World, Europe

European leaders 'shocked' by mass shooting in Germany

German far-right extremist killed at least 9 people Wednesday night, 5 of them Turkish nationals, in town near Frankfurt

Busra Nur Bilgic Cakmak   | 20.02.2020
European leaders 'shocked' by mass shooting in Germany


European leaders voiced shock and horror after Wednesday night's far-right terror attack in Germany which killed nine people and is officially being treated as a terrorist attack with xenophobic motives.

Five Turkish nationals are among the attack's victims, Turkey’s ambassador to Germany confirmed Thursday.

"An immense sadness and my full support for Germany in the face of this tragic attack,” said French President Emmanuel Macron on Twitter.

"Our thoughts are with the victims and grieving families. I stand with Chancellor Merkel in this fight for our values and the protection of our democracies," he added.

"My thoughts are with the people of Germany as they grieve those lost in the terrible attack in Hanau last night. The U.K. stands with our German friends against this racist assault on our values,” U.K. Prime Minister Boris Johnson said on Twitter, referring to the town near Frankfurt where the attack took place.

Italian Prime Minister Giuseppe Conte said he is "shaken" by the attack and expressed his condolences to the families of the victims. 

"I express all my solidarity with the German people and the families of the victims of a mad hatred that has no respect for human life," he wrote on Twitter. 

Spanish Prime Minister Pedro Sanchez expressed solidarity with the German people and the families of the victims of terrorist attack.

"We stand firm against hate and xenophobia. Let's work together in the defense of European values, coexistence and respect for diversity," he said. 

"My thoughts are with Hanau, where a terrible crime was committed, in this difficult time. My sincere sympathy goes to the relatives and friends of the victims," said Sebastian Kurz, Austria's chancellor, on Twitter.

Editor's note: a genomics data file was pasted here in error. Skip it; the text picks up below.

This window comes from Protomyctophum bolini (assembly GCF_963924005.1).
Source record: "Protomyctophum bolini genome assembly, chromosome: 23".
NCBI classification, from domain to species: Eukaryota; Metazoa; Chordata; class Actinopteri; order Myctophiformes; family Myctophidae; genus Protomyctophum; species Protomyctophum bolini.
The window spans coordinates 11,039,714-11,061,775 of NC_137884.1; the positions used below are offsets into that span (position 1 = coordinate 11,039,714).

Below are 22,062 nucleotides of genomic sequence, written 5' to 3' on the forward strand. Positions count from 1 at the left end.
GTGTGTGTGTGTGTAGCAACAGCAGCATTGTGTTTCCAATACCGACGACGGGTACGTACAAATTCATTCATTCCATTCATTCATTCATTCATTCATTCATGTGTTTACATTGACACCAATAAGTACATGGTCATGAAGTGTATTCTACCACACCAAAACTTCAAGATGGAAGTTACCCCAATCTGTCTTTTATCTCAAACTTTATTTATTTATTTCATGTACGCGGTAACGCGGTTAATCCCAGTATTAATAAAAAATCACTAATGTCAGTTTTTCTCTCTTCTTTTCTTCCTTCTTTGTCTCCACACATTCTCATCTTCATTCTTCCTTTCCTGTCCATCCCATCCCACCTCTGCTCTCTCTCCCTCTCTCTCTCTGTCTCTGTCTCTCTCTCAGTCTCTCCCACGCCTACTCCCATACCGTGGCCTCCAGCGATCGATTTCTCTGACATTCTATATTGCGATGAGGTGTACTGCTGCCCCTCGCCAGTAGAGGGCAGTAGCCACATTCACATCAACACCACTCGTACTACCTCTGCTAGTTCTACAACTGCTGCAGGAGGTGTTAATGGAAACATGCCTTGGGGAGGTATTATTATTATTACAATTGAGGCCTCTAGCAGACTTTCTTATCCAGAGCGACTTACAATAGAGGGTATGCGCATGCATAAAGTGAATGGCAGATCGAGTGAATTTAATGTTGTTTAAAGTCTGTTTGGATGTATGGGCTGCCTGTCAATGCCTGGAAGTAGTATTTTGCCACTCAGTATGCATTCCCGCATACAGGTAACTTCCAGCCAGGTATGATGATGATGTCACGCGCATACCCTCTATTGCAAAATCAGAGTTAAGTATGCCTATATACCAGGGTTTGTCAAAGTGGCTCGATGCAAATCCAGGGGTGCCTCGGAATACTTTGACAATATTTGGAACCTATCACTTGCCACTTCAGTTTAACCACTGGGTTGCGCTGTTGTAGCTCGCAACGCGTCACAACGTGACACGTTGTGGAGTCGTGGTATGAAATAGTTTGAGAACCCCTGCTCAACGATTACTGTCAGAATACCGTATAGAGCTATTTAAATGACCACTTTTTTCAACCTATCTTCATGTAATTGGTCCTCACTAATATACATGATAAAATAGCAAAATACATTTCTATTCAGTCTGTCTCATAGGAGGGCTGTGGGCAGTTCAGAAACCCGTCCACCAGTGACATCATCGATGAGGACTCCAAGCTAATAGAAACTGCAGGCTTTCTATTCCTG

The Netherlands Prime Minister Mark Rutte also expressed solidarity with Germany after the terrorist attack and said "there is no place for extremism in Europe."

Latvia's Foreign Minister Edgars Rinkevics also took to Twitter and expressed his condolences to Germany and the people affected by the attack.

Estonia’s Foreign Ministry also tweeted: "Shocked by the news about racially motivated shooting in Hanau, Germany. Our deepest condolences to everyone who lost loved ones in this horrible act."

Slovak Foreign Minister Miroslav Lajcak was "shocked by the horrifying events" in Hanau. "Racism and hate must have no place in our societies," he said on Twitter.

EU, NATO leaders

"I am deeply shocked by the tragedy that took place last night," Ursula von der Leyen, president of the EU Commission, wrote on Twitter early Thursday.

"My thoughts are with the families and friends of the victims, to whom I want to extend my sincerest condolences. We mourn with you today." 

"The senseless loss of life is a tragedy - no matter where it occurs," Charles Michel, president of the European Council, also wrote on Twitter.

"After the terrible attack, we are in thoughts with the people in Hanau. We extend our sincere condolences to the relatives and friends of the victims," he said.

David Sassoli, president of the European Parliament, also shared his shock and sorrow over the attack, writing on Twitter: "We stand united against any form of hatred and violence."

"Appalled by the shootings in Hanau," tweeted NATO Secretary-General Jens Stoltenberg. "My thoughts are with the loved ones of all the victims. We stand together with our Ally Germany against hatred & violence."

Thomas Greminger, secretary-general of Organization for Security and Cooperation in Europe, urged for "a united stand against violence, hate & those who try to sow divisions in our societies."

A German far-right extremist killed at least nine people on Wednesday night in the western town of Hanau.

The perpetrator, who targeted migrants at two cafes, was identified by security forces as Tobias R., 43, German daily Bild reported.

He and one other person were found dead in an apartment in Hanau following a raid by a German special operations team.

Initial police findings showed that the perpetrator was acting with "xenophobic motives," Hesse's Interior Minister Peter Beuth told reporters on Thursday.

"The Federal Public Prosecutor has taken over the investigation. It is treating this as a suspected incident of a terrorist attack," he said.

* Cindi Cook in Paris, Firdevs Bulut in Ankara contributed to this report.

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